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dc.contributor.authorBreen, Lauren
dc.contributor.authorDarlaston-Jones, D.
dc.identifier.citationBreen, Lauren J. and Darlaston-Jones, Dawn. 2010. Moving beyond the enduring dominance of positivism in psychological research: Implications for psychology in Australia. Australian Psychologist. 45 (1): pp. 67-76.

Almost since its inception, the dominant narrative of modern psychology has embraced positivism through its insistence that psychological science is objective, generalisable, and value free (or neutral). Consequently, quantitative research and, in particular, experimental designs, are privileged over other forms of enquiry, and other epistemologies, ethodologies, and methods remain marginalised within the discipline. We argue that the enduring hegemony of positivism needs to be opposed to enable psychology to genuinely understand the antecedents of, and provide meaningful sustainable solutions for, complex human issues without being constrained by a narrow focus on method. We discuss the ways in which psychology in Australia can move towards embracing a constructionist epistemology that provides the framework for methodological pluralism. We provide a number of suggestions for change across the interrelated areas of accreditation, curriculum, the Australian Psychological Society, and research.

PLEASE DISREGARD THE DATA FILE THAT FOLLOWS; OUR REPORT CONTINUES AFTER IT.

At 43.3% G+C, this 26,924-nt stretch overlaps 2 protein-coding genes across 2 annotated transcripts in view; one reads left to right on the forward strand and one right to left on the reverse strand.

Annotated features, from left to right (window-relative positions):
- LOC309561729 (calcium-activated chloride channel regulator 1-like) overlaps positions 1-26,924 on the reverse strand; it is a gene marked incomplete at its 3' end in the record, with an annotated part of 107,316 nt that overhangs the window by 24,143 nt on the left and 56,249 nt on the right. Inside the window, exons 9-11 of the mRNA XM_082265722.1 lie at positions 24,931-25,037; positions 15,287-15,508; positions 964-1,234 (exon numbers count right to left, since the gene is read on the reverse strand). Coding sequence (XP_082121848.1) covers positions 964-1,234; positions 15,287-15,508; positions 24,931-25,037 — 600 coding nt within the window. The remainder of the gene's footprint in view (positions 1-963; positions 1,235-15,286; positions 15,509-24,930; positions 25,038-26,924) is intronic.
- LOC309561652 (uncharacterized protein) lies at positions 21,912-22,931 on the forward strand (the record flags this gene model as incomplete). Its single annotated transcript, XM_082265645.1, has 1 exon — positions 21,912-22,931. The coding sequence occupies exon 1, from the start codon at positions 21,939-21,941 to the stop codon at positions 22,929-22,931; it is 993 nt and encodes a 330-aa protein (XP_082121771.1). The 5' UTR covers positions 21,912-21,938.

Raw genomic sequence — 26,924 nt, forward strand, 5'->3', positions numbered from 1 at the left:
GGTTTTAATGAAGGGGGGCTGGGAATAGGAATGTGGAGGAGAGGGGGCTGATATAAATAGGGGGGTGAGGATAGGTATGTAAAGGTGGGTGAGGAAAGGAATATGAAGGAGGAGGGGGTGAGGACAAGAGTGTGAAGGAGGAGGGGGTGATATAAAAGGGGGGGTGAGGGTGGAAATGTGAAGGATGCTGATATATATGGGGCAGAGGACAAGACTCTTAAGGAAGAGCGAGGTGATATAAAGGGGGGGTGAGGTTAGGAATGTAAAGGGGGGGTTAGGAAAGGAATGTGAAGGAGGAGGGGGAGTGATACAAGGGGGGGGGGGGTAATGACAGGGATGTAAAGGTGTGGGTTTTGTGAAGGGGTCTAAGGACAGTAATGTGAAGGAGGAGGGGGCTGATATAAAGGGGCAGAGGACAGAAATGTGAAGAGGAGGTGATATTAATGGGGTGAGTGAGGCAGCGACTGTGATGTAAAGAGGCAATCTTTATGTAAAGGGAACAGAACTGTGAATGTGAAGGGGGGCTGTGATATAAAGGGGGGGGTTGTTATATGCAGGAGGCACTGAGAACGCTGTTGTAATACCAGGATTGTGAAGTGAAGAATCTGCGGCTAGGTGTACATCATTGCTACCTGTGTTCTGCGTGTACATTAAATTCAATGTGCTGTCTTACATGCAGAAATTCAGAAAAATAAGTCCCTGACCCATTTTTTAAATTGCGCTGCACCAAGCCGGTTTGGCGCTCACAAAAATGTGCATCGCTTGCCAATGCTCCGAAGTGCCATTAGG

dc.publisherJohn Wiley & Sons Ltd.
dc.subjecttheoretical and methodological issues
dc.subjectteaching of psychology
dc.subjectsocial issues
dc.subjecttheoretical and philosophical psychology
dc.subjectdiscipline issues
dc.subjectethical issues
dc.titleMoving beyond the enduring dominance of positivism in psychological research: Implications for psychology in Australia
dc.typeJournal Article
dcterms.source.titleAustralian Psychologist
curtin.accessStatusFulltext not available

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